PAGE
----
I'll bet that the pieces that are pitted are the ones that had the best connections (not the worst). By Ohm's Law; getting the current to divide proportionally to surface area requires almost no voltage drops in the connections. This means you anodized the small pieces at much too high a current density, and the large piece at a lower current density than you think. If you were to monitor the current on the large piece and any of the small ones you will see this. This will totally defeat any PAR measurement all by itself.

          You should be using the 720 Rule, M_D (or someone else) will show you how to use it.

          Lose the titanium wire, use SOFT aluminum wire, and don't anodize the large piece with any of the small ones. Its OK to do the small pieces together. You can not just hang the parts from wire hooks and expect any sort of satisfactory results, this can work work in in electroplating but not in anodizing.

          This applies to both titanium aluminum wire; if you can detect any temperature increase in the wire above room temperature, the wire is too small. If the problem is a bad connection the wire may not get hot at all, but the connection point to the work will. This is the most common cause of "burning".

          I'm going to step out of this thread, unless called back for another electrical issue.


          • #6
            I’m not an electrical engineer or mathematician, so I’m explaining all of this in layman’s terms. If there are any errors I would appreciate someone bringing them out.

            The 720-rule is a way to determine the required current density and anodizing time to reach a certain anodize layer thickness. Since I don’t have a thick tester to verify how accurate it (the 720-rule) is, I just go by the fact that it works well for me. Fibergeek has a gauge and has reported the 720-rule seems to hold pretty true (within the range of what certain types of anodizing is capable of).

            The 720-rule considers current density per square foot multiplied by the minutes in the anodizing tank as the two variables, which will determine the probable coating thickness. Under most conditions, 720 amp-minutes should yield about a .001” thick coating. That is, if you anodize at 6 amps for 120 minutes, the resulting coating should be about .001” thick. One thing I should note is all alloys do not build the thickness at the same rate, 2xxx and 7xxxx series for example do not achieve the build rate of 6xxxx series. I’m not sure is the 720 rule is specifically tailored for 6061, but I believe it is close.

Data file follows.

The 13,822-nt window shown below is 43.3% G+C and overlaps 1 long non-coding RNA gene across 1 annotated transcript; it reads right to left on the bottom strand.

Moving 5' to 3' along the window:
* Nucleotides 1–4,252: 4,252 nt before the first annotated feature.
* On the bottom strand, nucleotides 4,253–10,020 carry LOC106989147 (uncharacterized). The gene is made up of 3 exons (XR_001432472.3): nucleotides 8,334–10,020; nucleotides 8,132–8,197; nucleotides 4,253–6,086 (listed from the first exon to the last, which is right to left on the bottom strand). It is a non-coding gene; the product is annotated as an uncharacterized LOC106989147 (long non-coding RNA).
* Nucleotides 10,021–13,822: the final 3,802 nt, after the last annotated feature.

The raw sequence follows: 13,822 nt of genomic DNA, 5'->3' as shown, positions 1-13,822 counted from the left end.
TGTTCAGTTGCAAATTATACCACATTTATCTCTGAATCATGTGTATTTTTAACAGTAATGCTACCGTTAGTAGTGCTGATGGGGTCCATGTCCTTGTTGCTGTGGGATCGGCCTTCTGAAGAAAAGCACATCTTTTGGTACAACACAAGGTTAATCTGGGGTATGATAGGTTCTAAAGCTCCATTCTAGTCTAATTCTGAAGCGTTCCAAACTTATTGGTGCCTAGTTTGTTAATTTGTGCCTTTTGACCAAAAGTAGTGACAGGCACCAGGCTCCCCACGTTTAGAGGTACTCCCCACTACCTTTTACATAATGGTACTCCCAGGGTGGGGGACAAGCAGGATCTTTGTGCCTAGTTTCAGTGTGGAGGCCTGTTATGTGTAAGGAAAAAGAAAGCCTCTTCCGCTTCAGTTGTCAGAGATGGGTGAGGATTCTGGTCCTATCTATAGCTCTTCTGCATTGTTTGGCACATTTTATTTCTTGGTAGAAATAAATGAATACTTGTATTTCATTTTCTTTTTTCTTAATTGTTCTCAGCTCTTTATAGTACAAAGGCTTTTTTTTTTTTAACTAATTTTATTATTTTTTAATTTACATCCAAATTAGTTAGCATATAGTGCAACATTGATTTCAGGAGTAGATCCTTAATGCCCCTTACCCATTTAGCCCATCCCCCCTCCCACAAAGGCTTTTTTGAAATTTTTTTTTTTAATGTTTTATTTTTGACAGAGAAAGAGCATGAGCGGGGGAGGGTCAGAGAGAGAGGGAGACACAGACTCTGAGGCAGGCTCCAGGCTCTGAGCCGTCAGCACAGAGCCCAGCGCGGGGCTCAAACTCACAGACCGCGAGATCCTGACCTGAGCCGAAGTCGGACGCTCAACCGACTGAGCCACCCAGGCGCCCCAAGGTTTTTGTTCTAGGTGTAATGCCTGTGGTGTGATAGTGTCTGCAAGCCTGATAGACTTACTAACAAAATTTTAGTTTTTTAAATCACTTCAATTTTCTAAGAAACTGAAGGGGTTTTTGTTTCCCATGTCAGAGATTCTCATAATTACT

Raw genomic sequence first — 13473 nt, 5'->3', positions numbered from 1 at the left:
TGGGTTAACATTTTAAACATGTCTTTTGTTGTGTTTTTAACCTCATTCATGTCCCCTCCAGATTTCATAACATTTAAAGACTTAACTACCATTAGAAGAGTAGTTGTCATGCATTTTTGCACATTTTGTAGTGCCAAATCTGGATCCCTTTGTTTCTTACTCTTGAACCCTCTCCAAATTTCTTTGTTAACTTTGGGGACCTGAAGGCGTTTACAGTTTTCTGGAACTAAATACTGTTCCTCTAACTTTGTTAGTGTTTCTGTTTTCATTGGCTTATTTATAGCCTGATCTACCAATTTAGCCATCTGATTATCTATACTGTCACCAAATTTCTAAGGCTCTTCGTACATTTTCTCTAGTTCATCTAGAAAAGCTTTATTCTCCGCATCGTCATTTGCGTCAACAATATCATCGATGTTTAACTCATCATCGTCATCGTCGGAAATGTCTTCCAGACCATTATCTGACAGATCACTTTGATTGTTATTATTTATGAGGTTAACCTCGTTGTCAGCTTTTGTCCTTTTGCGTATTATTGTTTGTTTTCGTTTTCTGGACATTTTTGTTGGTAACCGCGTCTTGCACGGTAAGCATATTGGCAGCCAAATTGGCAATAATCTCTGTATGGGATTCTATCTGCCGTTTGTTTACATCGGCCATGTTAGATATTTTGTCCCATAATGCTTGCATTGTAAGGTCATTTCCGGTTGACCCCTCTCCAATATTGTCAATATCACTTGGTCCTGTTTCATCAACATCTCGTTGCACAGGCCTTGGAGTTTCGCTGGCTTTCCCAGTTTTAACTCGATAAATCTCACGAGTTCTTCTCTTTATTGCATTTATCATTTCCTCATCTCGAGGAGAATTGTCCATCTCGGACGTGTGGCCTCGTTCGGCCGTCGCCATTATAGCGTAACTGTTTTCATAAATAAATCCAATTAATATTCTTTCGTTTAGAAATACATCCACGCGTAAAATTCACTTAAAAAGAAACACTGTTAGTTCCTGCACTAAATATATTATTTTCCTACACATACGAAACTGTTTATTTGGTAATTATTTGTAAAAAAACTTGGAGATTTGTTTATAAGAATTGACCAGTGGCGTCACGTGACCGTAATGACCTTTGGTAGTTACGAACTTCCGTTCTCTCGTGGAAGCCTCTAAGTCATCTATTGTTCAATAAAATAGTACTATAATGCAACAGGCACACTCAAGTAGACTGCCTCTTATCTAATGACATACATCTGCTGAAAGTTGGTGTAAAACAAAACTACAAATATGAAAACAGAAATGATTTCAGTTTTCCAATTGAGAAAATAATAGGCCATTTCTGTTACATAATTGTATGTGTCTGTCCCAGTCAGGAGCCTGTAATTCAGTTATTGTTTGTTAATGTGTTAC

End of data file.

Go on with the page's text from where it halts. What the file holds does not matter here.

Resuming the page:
If you desire a .0005” thick coating, you would reduce either the amps or minutes in the tank by ½, so you would anodize for 310 amp-minutes, and assuming a 6-amp current density you would anodize for 51.666 minutes. You can round the minutes off and never notice the difference; it’s not that critical for success.

            To find the minutes needed to get .001” thickness when anodizing at a certain current density, such as 6 amps per square foot,:
            720 multiplied by 1 = 720
            720 divided by 6 (amps CD) = 120 (minutes anodize time)

            To find the answer .00075” finished thickness:
            720 multiplied by .75 = 540
            540 divided by 6 (amps CD) = 90 (minutes anodize time)

            To find the answer for .0005” finished thickness
            720 multiplied by .5 = 310
            310 divided by 6 (amps CD) = 51.666 (minutes anodize time)

            If you use 4.5 amps current density:
            To find the answer for .0005” finished thickness
            720 multiplied by .5 = 310
            310 divided by 4.5 (amps CD) = 68.888 (minutes anodize time)

            If you use 10 amps current density:
            To find the answer for .0005” finished thickness
            720 multiplied by .5 = 310
            310 divided by 10 (amps CD) = 31 (minutes anodize time)